Five years after the agreement that ended a conflict of almost 60 years, the country continues to be divided between supporters and detractors
Five years have already passed since that November 24, 2016 in which Juan Manuel Santos, then president, and the main leader of the FARC guerrilla, Rodrigo Londoño, alias ‘Timochenko’, signed the peace agreement in the middle of of the happiness of many Colombians, but also with the rejection of the other half of the country that had voted “no” to the process in a plebiscite that had a 63% abstention. Colombia was trying to put an end to a conflict of almost sixty years. Santos won the Nobel Peace Prize, but the violence has not disappeared from the country.
Five years later, the displaced number in the thousands, the murders of social leaders have not ended, many guerrillas who relinquished their weapons have lost their lives and the massacres do not stop. A report by Cohdes (an organization that defends human rights) says that the crime that has increased the most in Colombia is that of the displaced, with 75,000 victims, that this year there have been 90 massacres and that more than 200 former guerrillas and some 1,200 leaders social have been murdered.
IN ITS CONTEXT:
people have been forced to leave their homes. They constitute the group of the displaced, perhaps the greatest problem facing the South American country.
A civil war with 9 million dead.
Colombia is reluctant to forget an armed conflict that lasted for nearly six decades and sown its territory with nine million graves.
Humberto de la Calle, former vice president and head of the negotiating commission for the Santos government in the Peace Process with the guerrillas, considers that there is a consolidated fact: “The prominent fact that, curiously, is sometimes forgotten is that the FARC they put down their weapons, they were destroyed and today it is a peaceful political party. De la Calle criticizes the actions of the current government of Iván Duque: “In particular, his party and the most extreme souls have opposed the real implementation of the agreement.”
For the former presidential candidate in the 2018 elections, progress has been made in the reincorporation of the guerrillas, but he considers that the conflict for better development has to face three essential issues. «On the one hand, political reform does not exist, a comma has not been advanced. It is a fundamental issue because what it seeks is to change the way of governing and incorporate forgotten communities in making decisions about their own destiny. That is a crucial, strategic issue. Second, the special jurisdiction of peace. The president himself objected to it several times. However, he has managed to maintain his task and recently received an accolade from the prosecutor of the International Criminal Court, who decided to suspend the preliminary investigations into Colombia by recognizing that this special jurisdiction meets international standards. And thirdly, the agrarian issue is critical. In Colombia the origin of the conflict is in the countryside and the countryside has allowed it to last. Progress in this area has been very slow. What the comprehensive rural reform sought is to provide dignity, the presence of the State and land to live in a dignified way to many peasant families.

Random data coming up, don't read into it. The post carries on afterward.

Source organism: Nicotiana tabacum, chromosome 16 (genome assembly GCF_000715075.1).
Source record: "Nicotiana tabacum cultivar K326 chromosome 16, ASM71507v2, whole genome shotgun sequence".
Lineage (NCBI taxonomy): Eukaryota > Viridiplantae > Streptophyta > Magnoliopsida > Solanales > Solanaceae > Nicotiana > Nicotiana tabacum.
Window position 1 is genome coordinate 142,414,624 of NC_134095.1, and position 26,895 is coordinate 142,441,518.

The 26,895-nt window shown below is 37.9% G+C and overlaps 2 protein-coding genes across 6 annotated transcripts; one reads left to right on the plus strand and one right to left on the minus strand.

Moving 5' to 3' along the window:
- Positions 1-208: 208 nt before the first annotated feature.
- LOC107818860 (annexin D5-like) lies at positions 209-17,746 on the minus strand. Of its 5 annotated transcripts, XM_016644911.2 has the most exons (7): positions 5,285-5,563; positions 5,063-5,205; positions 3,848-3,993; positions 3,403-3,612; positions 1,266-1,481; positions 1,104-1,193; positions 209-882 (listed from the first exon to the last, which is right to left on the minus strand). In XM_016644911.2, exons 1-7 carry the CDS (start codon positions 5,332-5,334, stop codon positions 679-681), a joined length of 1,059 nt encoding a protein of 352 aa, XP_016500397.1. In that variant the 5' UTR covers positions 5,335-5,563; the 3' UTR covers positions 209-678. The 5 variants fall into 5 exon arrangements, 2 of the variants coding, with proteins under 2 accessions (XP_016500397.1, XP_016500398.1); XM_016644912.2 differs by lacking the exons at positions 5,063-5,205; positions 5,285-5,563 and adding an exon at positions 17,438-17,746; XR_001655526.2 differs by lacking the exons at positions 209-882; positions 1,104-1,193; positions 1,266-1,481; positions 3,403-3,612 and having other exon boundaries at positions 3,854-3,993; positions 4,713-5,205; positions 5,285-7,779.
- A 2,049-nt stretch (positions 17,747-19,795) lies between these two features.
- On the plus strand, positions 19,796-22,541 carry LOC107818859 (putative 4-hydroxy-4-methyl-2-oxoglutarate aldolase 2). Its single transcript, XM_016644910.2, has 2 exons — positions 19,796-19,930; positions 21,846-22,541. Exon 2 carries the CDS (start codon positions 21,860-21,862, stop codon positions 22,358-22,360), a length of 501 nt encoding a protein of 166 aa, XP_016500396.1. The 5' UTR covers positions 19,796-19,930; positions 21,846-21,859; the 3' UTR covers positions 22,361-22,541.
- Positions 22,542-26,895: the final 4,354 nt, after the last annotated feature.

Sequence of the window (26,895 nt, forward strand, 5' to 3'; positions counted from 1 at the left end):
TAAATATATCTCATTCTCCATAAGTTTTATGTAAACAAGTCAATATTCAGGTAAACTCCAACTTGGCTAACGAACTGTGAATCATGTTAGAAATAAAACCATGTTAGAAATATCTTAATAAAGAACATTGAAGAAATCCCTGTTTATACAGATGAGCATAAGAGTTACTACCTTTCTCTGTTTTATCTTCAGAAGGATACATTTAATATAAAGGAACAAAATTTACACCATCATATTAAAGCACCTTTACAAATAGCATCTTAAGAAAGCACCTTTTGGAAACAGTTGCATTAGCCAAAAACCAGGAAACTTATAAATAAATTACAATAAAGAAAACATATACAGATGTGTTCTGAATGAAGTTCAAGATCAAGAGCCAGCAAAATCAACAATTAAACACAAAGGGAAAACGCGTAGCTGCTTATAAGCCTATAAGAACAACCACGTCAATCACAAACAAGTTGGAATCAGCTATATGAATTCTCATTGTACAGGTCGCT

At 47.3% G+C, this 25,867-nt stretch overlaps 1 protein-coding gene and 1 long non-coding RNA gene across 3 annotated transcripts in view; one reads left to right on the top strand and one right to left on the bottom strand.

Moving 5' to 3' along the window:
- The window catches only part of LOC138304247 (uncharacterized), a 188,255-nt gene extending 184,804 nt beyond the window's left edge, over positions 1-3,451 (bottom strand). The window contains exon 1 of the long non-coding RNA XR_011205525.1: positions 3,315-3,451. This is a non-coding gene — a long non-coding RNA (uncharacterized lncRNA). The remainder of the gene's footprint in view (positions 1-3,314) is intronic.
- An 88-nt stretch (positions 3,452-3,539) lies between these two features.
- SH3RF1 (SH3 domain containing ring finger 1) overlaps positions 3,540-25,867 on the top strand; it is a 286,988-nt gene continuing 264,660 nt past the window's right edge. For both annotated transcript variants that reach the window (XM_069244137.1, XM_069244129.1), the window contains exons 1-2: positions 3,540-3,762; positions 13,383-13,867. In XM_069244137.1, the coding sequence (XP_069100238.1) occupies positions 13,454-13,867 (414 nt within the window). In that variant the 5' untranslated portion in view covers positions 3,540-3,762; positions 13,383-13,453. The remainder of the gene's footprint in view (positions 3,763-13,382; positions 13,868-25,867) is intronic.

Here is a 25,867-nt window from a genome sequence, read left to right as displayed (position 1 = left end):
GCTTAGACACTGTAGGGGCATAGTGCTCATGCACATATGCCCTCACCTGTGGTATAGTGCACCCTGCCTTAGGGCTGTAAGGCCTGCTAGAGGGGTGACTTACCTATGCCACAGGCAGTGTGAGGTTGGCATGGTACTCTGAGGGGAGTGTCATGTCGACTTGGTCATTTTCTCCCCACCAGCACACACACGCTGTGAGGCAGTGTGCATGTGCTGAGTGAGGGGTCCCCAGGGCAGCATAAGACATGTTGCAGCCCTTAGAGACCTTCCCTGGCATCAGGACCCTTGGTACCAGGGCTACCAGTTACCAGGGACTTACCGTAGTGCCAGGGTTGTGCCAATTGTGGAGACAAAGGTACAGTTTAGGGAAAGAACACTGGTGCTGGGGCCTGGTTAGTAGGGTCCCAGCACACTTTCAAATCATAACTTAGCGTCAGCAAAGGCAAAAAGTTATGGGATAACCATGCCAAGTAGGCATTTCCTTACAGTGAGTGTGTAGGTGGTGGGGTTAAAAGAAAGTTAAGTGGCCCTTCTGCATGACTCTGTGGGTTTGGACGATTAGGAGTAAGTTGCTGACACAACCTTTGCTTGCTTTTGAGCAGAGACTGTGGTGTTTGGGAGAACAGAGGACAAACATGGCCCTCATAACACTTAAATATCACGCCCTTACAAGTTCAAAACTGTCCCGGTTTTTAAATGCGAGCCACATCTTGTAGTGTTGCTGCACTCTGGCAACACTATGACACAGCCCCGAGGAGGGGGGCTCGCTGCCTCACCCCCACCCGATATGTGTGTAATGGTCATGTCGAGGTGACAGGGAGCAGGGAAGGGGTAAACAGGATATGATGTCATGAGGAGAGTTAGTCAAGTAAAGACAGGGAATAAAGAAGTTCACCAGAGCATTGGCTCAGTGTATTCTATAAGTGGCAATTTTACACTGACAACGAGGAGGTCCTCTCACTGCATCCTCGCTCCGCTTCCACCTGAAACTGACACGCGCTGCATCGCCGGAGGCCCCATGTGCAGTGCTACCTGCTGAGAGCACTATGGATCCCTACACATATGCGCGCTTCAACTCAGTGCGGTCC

For Fidel Cano, director of ‘El Espectador’, a newspaper that yesterday launched a special supplement under the title ‘La paz fragmentada’, it is difficult to point out just one aspect of why Colombia has not been able to achieve the main objective of the Peace Process. “There was a kind of self-satisfaction from the Government of Juan Manuel Santos with the sole signature, and it did little or nothing afterwards to ensure implementation. The signing of the agreement and the Nobel received were in that sense taken as the point of arrival and the most difficult was lacking.
The displaced are thousands, the murders of social leaders do not stop and guerrillas who relinquished their weapons are killed
Humberto de la Calle.
“The Government of Iván Duque has opposed the real implementation of the pact” reached by Santos
Cano believes that the greatest challenge “is to make the agreement a national purpose that can be shielded from political use. It is difficult because, at the time, the “no” won in the plebiscite, and the winners still feel that their decision was mocked and imposed by an undemocratic path. And in that we have spent, in a fight between defenders and enemies of the agreement.
The great opportunity
The director of ‘El Espectador’ is confident that as time goes by, Colombians will understand the great opportunity that this agreement, achieved after long negotiations, offers to turn Colombia “into a more modern and egalitarian country in which violence does not be the axis of our destiny. Why trust that? Because if something has prevented the enemies of the process, who won with ‘no’ but also the last election, from destroying the agreement, it has been external pressure and that will continue ”.
The same hopeful line is shared by Humberto de la Calle. “I trust that Colombians, despite the resistance, understand that the process is already irreversible, that it must be accompanied and hopefully in next year’s elections a new Executive will fully accelerate the implementation and commit to the elements that are lacking in the development of this process. I am relatively optimistic, but at the same time I start from the basis that the generality of Colombians, even those who had objections, have understood that the agreement is not only an element that achieves peace with the mere signing of a paper, but also opens a stage lasting a decade or a decade and a half in which all Colombians, and not just the old guerrilla or the government of that time, end up turning the page of a conflict of more than 60 years and 9 million victims. ” .
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